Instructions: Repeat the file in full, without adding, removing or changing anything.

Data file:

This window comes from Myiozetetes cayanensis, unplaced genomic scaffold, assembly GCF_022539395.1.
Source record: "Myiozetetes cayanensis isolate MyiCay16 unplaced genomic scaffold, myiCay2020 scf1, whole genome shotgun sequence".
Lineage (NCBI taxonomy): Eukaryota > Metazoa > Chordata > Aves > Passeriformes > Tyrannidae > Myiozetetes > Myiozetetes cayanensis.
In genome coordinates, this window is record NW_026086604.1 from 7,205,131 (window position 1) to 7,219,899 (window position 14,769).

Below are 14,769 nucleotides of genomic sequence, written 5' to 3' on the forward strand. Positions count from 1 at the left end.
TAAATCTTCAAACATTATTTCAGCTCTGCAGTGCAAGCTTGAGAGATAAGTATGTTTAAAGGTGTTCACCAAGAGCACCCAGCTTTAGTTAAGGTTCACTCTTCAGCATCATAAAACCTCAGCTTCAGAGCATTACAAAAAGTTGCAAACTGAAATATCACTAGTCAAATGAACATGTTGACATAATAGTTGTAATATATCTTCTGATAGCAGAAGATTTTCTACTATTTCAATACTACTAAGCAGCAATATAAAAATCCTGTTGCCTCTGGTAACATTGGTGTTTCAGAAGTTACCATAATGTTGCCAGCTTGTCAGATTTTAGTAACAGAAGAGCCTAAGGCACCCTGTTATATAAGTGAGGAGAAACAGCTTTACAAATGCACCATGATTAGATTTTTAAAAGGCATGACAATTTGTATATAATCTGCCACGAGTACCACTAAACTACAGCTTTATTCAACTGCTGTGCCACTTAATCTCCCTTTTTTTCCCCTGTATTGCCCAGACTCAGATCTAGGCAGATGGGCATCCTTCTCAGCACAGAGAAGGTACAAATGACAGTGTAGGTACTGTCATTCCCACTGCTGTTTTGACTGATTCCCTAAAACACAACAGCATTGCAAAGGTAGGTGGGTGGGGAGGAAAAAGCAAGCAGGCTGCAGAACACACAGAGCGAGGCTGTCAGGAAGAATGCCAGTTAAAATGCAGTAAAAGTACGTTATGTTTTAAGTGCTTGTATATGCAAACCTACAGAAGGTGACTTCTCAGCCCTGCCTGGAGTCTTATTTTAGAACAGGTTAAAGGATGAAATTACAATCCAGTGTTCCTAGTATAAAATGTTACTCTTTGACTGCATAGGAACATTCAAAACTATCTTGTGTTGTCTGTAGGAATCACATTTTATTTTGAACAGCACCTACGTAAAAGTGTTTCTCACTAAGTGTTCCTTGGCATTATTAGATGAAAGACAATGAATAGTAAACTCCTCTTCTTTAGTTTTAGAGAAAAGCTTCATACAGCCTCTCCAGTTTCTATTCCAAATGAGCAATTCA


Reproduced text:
This window comes from Myiozetetes cayanensis, unplaced genomic scaffold, assembly GCF_022539395.1.
Source record: "Myiozetetes cayanensis isolate MyiCay16 unplaced genomic scaffold, myiCay2020 scf1, whole genome shotgun sequence".
Lineage (NCBI taxonomy): Eukaryota > Metazoa > Chordata > Aves > Passeriformes > Tyrannidae > Myiozetetes > Myiozetetes cayanensis.
In genome coordinates, this window is record NW_026086604.1 from 7,205,131 (window position 1) to 7,219,899 (window position 14,769).

Below are 14,769 nucleotides of genomic sequence, written 5' to 3' on the forward strand. Positions count from 1 at the left end.
TAAATCTTCAAACATTATTTCAGCTCTGCAGTGCAAGCTTGAGAGATAAGTATGTTTAAAGGTGTTCACCAAGAGCACCCAGCTTTAGTTAAGGTTCACTCTTCAGCATCATAAAACCTCAGCTTCAGAGCATTACAAAAAGTTGCAAACTGAAATATCACTAGTCAAATGAACATGTTGACATAATAGTTGTAATATATCTTCTGATAGCAGAAGATTTTCTACTATTTCAATACTACTAAGCAGCAATATAAAAATCCTGTTGCCTCTGGTAACATTGGTGTTTCAGAAGTTACCATAATGTTGCCAGCTTGTCAGATTTTAGTAACAGAAGAGCCTAAGGCACCCTGTTATATAAGTGAGGAGAAACAGCTTTACAAATGCACCATGATTAGATTTTTAAAAGGCATGACAATTTGTATATAATCTGCCACGAGTACCACTAAACTACAGCTTTATTCAACTGCTGTGCCACTTAATCTCCCTTTTTTTCCCCTGTATTGCCCAGACTCAGATCTAGGCAGATGGGCATCCTTCTCAGCACAGAGAAGGTACAAATGACAGTGTAGGTACTGTCATTCCCACTGCTGTTTTGACTGATTCCCTAAAACACAACAGCATTGCAAAGGTAGGTGGGTGGGGAGGAAAAAGCAAGCAGGCTGCAGAACACACAGAGCGAGGCTGTCAGGAAGAATGCCAGTTAAAATGCAGTAAAAGTACGTTATGTTTTAAGTGCTTGTATATGCAAACCTACAGAAGGTGACTTCTCAGCCCTGCCTGGAGTCTTATTTTAGAACAGGTTAAAGGATGAAATTACAATCCAGTGTTCCTAGTATAAAATGTTACTCTTTGACTGCATAGGAACATTCAAAACTATCTTGTGTTGTCTGTAGGAATCACATTTTATTTTGAACAGCACCTACGTAAAAGTGTTTCTCACTAAGTGTTCCTTGGCATTATTAGATGAAAGACAATGAATAGTAAACTCCTCTTCTTTAGTTTTAGAGAAAAGCTTCATACAGCCTCTCCAGTTTCTATTCCAAATGAGCAATTCA